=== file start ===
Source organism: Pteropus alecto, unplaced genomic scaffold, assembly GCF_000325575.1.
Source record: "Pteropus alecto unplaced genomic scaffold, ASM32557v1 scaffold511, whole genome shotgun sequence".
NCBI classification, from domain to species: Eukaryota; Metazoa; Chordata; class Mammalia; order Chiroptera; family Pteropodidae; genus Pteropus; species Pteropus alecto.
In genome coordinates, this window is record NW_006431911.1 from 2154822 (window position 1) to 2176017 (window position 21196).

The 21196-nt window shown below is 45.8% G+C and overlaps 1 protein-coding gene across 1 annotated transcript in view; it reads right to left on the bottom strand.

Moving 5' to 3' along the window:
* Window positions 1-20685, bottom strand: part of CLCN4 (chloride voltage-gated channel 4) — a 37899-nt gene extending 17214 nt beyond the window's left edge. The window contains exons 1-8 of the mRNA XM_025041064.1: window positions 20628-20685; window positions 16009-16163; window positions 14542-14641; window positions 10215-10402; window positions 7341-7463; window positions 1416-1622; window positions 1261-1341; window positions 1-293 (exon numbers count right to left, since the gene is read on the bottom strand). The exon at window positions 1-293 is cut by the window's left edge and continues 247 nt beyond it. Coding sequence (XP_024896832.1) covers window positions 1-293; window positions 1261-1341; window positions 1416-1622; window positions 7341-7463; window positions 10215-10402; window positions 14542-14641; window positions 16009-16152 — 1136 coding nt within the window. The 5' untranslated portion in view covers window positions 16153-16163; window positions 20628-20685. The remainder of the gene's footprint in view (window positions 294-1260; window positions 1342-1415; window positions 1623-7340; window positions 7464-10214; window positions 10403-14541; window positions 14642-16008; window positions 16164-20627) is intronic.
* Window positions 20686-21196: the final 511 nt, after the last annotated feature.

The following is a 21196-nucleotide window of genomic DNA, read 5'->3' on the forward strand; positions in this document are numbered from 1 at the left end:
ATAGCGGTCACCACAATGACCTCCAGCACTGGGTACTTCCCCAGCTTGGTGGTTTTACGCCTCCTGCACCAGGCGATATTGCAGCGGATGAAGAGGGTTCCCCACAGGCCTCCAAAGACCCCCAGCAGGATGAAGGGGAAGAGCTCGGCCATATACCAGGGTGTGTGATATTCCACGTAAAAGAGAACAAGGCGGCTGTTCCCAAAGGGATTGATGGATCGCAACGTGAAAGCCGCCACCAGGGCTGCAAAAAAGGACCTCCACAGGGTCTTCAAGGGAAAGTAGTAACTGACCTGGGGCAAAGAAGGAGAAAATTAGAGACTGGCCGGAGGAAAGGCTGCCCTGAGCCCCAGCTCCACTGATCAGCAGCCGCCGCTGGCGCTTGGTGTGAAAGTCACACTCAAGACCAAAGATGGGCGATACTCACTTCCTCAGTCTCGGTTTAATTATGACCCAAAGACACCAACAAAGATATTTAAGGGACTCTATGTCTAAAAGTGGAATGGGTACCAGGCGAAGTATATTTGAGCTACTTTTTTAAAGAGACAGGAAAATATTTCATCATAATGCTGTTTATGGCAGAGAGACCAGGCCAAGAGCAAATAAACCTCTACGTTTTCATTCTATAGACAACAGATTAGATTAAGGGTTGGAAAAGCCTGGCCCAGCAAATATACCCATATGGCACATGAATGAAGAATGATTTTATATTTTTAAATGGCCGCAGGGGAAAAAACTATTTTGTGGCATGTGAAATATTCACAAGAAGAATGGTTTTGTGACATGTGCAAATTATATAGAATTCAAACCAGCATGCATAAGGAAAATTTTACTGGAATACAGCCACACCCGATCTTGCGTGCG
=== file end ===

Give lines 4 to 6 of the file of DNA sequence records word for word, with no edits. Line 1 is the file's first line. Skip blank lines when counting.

In genome coordinates, this window is record NW_006431911.1 from 2154822 (window position 1) to 2176017 (window position 21196).

The 21196-nt window shown below is 45.8% G+C and overlaps 1 protein-coding gene across 1 annotated transcript in view; it reads right to left on the bottom strand.

Moving 5' to 3' along the window: